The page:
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‘It makes me really sad’ - Suffolk’s anger as Erasmus foreign exchange scheme thrown into doubt

PUBLISHED: 15:57 10 January 2020 | UPDATED: 15:57 10 January 2020

Izabela Hutchins is the Erasmus Co-ordinator for the University of Suffolk and described the day as 'sad for international relations'. Picture: UNIVERSITY OF SUFFOLK

Izabela Hutchins is the Erasmus Co-ordinator for the University of Suffolk and described the day as 'sad for international relations'. Picture: UNIVERSITY OF SUFFOLK

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People to benefit from a life-changing foreign exchange scheme have criticised a “heartbreaking” decision not to save it following a Brexit bill vote.

Lowestoft modern foreign languages teacher Polly Grice. Picture: NICK BUTCHERLowestoft modern foreign languages teacher Polly Grice. Picture: NICK BUTCHER

The Erasmus scheme funds university students to study new languages abroad while soaking up foreign culture, meaning many languages students could study for a year abroad.

But MPs have now voted against an amendment to the Brexit bill, which would have forced the government to negotiate for the next round of the European Union programme.

Even though the current Erasmus agreement lasts until 2020, its future after that is in doubt.

It means there would be no grant to cover the costs of a year abroad, which critics fear will disadvantage those without financial means.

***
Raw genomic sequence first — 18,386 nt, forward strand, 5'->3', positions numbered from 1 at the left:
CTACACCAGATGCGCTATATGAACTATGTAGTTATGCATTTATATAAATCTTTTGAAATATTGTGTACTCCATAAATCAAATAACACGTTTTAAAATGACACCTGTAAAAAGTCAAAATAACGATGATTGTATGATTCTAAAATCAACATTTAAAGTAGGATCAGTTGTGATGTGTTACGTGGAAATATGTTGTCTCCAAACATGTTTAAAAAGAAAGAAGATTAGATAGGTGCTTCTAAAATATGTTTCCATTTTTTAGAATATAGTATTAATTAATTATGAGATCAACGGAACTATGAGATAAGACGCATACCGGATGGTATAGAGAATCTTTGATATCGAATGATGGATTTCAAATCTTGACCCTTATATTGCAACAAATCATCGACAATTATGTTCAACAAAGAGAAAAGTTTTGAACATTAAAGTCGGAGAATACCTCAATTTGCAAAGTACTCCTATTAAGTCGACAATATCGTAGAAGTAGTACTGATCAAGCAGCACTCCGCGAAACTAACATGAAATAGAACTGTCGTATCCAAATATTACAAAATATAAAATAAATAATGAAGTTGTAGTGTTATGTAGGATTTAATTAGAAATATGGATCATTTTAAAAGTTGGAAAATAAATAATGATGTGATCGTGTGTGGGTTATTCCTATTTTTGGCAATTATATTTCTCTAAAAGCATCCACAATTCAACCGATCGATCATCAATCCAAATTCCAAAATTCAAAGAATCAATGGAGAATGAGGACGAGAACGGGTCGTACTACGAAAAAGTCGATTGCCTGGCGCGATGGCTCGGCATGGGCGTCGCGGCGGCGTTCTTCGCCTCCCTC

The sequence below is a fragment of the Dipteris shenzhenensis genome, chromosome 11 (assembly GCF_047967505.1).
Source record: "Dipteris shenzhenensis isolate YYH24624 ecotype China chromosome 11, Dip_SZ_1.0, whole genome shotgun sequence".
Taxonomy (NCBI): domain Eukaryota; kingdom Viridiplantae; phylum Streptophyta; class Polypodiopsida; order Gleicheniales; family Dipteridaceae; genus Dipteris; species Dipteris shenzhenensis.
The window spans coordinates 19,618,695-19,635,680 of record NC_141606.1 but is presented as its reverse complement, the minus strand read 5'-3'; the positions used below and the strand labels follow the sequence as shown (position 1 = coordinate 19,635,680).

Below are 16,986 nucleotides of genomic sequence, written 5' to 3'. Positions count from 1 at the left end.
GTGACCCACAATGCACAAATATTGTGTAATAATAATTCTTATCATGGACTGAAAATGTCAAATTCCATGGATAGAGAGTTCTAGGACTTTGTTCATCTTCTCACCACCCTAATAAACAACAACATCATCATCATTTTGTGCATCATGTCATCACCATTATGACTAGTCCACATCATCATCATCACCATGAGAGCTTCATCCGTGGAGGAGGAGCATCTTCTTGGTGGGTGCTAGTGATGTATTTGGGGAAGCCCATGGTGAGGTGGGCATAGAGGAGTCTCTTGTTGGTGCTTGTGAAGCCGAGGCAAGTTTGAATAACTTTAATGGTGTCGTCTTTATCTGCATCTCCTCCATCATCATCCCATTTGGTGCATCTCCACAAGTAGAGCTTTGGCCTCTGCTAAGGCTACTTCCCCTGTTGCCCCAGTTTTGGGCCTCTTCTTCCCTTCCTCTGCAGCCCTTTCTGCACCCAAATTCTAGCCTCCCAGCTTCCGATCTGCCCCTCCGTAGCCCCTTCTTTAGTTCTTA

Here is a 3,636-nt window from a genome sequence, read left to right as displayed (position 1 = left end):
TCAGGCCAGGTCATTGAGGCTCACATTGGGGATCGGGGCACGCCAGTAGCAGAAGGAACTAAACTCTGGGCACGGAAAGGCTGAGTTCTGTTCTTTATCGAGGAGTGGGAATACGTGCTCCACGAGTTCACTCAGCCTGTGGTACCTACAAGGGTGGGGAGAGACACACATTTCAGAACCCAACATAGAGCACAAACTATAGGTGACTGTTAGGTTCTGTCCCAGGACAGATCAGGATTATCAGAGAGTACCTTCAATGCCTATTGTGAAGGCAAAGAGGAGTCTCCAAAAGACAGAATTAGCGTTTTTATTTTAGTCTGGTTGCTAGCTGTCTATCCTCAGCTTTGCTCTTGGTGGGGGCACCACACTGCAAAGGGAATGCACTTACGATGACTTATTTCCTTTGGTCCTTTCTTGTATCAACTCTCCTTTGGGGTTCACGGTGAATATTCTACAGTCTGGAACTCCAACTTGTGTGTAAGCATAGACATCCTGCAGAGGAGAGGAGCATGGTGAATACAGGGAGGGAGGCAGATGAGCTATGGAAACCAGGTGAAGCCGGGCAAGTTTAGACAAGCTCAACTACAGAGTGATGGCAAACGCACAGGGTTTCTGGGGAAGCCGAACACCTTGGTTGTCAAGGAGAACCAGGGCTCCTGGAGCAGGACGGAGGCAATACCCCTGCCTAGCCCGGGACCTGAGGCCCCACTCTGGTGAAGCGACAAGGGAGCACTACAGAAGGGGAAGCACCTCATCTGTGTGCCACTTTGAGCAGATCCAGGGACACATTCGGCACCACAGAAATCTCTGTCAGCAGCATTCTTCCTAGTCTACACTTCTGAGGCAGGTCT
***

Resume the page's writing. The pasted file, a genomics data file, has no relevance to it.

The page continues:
Polly Grice, a French teacher at a school in Lowestoft, spent a year in Paris as part of the scheme while studying at the University of East Anglia (UEA).

"If I hadn't done my year abroad I definitely wouldn't be a French teacher today," she said.

"It helped me enormously with my language skills and my cultural understanding, which I pass onto my students every day.

"I often mention things to my students about how they can spend a year abroad and how they will be able to use their languages but without the Erasmus scheme it won't be possible for many of them, it makes me really sad."

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Miss Grice is also worried that the loss of such a scheme could negatively impact the recruitment of Modern Foreign Language teachers.

The 30-year-old added: "For young people to miss out on this opportunity that massively changed my life is heartbreaking.

"As a teacher, everything I do is centred around trying to give my students more opportunities, I can't fathom why this huge one is being taken away from them."

Izabela Huchins, Erasmus co-ordinator at the University of Suffolk, said it was a "sad day for international relations".

"It is the loss of an amazing way to experience culture," she said.

"The students will not gain this from a two-week summer holiday and it is inevitably the people from disadvantaged backgrounds that will suffer the most from the loss."

If lost, she hopes Erasmus will be replaced by a similar scheme from the British government.

Emily Cashen, of Ipswich, found her six months in Paris as part of the scheme while at the University of Manchester "valuable and fulfilling".

"My year abroad wouldn't have been possible without the Erasmus grant," she said.

"It's a real shame that students might be denied the opportunity to benefit from this experience if the UK withdraws from the Erasmus programme."


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